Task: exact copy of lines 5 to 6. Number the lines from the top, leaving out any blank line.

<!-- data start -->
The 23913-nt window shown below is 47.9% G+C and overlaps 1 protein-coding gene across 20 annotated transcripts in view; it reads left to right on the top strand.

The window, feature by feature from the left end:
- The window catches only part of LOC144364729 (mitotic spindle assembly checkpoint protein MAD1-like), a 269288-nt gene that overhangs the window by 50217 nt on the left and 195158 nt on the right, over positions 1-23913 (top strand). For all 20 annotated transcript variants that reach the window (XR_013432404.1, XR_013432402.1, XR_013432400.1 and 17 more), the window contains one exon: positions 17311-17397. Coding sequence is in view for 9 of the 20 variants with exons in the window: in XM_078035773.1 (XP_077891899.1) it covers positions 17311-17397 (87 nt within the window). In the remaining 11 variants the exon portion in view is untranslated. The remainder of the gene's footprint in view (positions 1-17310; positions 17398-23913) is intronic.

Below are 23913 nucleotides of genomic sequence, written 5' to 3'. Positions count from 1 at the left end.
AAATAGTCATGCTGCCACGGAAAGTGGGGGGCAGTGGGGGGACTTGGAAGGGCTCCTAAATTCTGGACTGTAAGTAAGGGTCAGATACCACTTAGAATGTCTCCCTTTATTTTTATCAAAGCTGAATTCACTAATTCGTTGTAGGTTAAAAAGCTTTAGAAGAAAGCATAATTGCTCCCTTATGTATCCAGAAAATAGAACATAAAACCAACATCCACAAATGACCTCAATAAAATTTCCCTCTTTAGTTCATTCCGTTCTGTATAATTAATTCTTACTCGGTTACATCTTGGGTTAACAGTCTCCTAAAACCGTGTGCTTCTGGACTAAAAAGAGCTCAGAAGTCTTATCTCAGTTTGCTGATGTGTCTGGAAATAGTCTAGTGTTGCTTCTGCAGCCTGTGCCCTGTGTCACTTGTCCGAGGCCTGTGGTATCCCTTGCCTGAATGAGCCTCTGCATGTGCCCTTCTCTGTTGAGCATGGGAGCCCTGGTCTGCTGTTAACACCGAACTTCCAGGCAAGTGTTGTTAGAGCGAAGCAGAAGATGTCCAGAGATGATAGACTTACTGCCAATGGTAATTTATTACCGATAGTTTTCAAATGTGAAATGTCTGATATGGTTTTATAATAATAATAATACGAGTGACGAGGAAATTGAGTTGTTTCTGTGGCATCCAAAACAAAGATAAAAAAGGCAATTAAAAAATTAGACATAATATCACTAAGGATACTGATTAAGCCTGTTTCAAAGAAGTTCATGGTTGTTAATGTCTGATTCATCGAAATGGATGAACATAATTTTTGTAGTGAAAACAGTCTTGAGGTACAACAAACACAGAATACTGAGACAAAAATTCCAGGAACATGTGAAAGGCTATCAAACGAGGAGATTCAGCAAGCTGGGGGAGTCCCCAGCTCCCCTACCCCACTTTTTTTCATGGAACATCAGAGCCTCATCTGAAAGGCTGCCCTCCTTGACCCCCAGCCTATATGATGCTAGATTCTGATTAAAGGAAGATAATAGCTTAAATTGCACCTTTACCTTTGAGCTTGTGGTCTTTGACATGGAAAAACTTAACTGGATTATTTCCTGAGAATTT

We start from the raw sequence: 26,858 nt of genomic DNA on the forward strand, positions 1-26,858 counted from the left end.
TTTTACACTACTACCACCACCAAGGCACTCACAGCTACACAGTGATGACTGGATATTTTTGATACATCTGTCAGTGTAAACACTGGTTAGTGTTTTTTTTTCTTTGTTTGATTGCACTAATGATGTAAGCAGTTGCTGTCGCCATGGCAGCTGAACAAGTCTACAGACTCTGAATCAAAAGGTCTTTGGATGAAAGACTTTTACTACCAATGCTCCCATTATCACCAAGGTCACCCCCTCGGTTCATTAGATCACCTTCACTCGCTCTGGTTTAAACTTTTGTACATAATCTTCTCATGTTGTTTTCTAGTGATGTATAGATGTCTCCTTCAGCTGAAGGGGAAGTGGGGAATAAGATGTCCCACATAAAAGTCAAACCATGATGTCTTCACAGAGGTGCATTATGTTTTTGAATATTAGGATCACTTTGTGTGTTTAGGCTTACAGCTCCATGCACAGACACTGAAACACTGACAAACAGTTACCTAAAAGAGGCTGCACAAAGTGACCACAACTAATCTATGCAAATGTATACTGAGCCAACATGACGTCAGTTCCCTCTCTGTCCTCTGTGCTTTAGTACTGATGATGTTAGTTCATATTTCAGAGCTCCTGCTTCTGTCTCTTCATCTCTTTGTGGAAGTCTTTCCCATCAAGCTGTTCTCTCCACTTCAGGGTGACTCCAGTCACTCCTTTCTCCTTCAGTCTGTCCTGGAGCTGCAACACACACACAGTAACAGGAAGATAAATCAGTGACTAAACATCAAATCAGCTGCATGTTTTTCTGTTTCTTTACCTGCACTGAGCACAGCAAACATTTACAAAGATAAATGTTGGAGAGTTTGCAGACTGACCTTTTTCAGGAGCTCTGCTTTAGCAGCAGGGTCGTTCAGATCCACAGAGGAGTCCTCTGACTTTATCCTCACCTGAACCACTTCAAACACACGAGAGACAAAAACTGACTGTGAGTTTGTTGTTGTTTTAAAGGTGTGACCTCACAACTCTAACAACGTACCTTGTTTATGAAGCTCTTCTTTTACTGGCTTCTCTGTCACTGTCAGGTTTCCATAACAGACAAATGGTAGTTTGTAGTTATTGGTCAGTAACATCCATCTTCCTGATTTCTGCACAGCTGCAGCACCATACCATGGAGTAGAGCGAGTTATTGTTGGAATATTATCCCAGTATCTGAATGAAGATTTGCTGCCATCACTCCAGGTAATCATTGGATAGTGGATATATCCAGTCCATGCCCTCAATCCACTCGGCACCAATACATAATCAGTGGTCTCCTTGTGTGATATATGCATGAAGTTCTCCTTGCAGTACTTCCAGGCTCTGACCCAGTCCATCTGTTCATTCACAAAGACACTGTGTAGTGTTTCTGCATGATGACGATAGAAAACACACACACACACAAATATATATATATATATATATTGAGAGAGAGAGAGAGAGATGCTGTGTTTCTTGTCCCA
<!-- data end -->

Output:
AAATAGTCATGCTGCCACGGAAAGTGGGGGGCAGTGGGGGGACTTGGAAGGGCTCCTAAATTCTGGACTGTAAGTAAGGGTCAGATACCACTTAGAATGTCTCCCTTTATTTTTATCAAAGCTGAATTCACTAATTCGTTGTAGGTTAAAAAGCTTTAGAAGAAAGCATAATTGCTCCCTTATGTATCCAGAAAATAGAACATAAAACCAACATCCACAAATGACCTCAATAAAATTTCCCTCTTTAGTTCATTCCGTTCTGTATAATTAATTCTTACTCGGTTACATCTTGGGTTAACAGTCTCCTAAAACCGTGTGCTTCTGGACTAAAAAGAGCTCAGAAGTCTTATCTCAGTTTGCTGATGTGTCTGGAAATAGTCTAGTGTTGCTTCTGCAGCCTGTGCCCTGTGTCACTTGTCCGAGGCCTGTGGTATCCCTTGCCTGAATGAGCCTCTGCATGTGCCCTTCTCTGTTGAGCATGGGAGCCCTGGTCTGCTGTTAACACCGAACTTCCAGGCAAGTGTTGTTAGAGCGAAGCAGAAGATGTCCAGAGATGATAGACTTACTGCCAATGGTAATTTATTACCGATAGTTTTCAAATGTGAAATGTCTGATATGGTTTTATAATAATAATAATACGAGTGACGAGGAAATTGAGTTGTTTCTGTGGCATCCAAAACAAAGATAAAAAAGGCAATTAAAAAATTAGACATAATATCACTAAGGATACTGATTAAGCCTGTTTCAAAGAAGTTCATGGTTGTTAATGTCTGATTCATCGAAATGGATGAACATAATTTTTGTAGTGAAAACAGTCTTGAGGTACAACAAACACAGAATACTGAGACAAAAATTCCAGGAACATGTGAAAGGCTATCAAACGAGGAGATTCAGCAAGCTGGGGGAGTCCCCAGCTCCCCTACCCCACTTTTTTTCATGGAACATCAGAGCCTCATCTGAAAGGCTGCCCTCCTTGACCCCCAGCCTATATGATGCTAGATTCTGATTAAAGGAAGATAATAGCTTAAATTGCACCTTTACCTTTGAGCTTGTGGTCTTTGACATGGAAAAACTTAACTGGATTATTTCCTGAGAATTT

We start from the raw sequence: 26,858 nt of genomic DNA on the forward strand, positions 1-26,858 counted from the left end.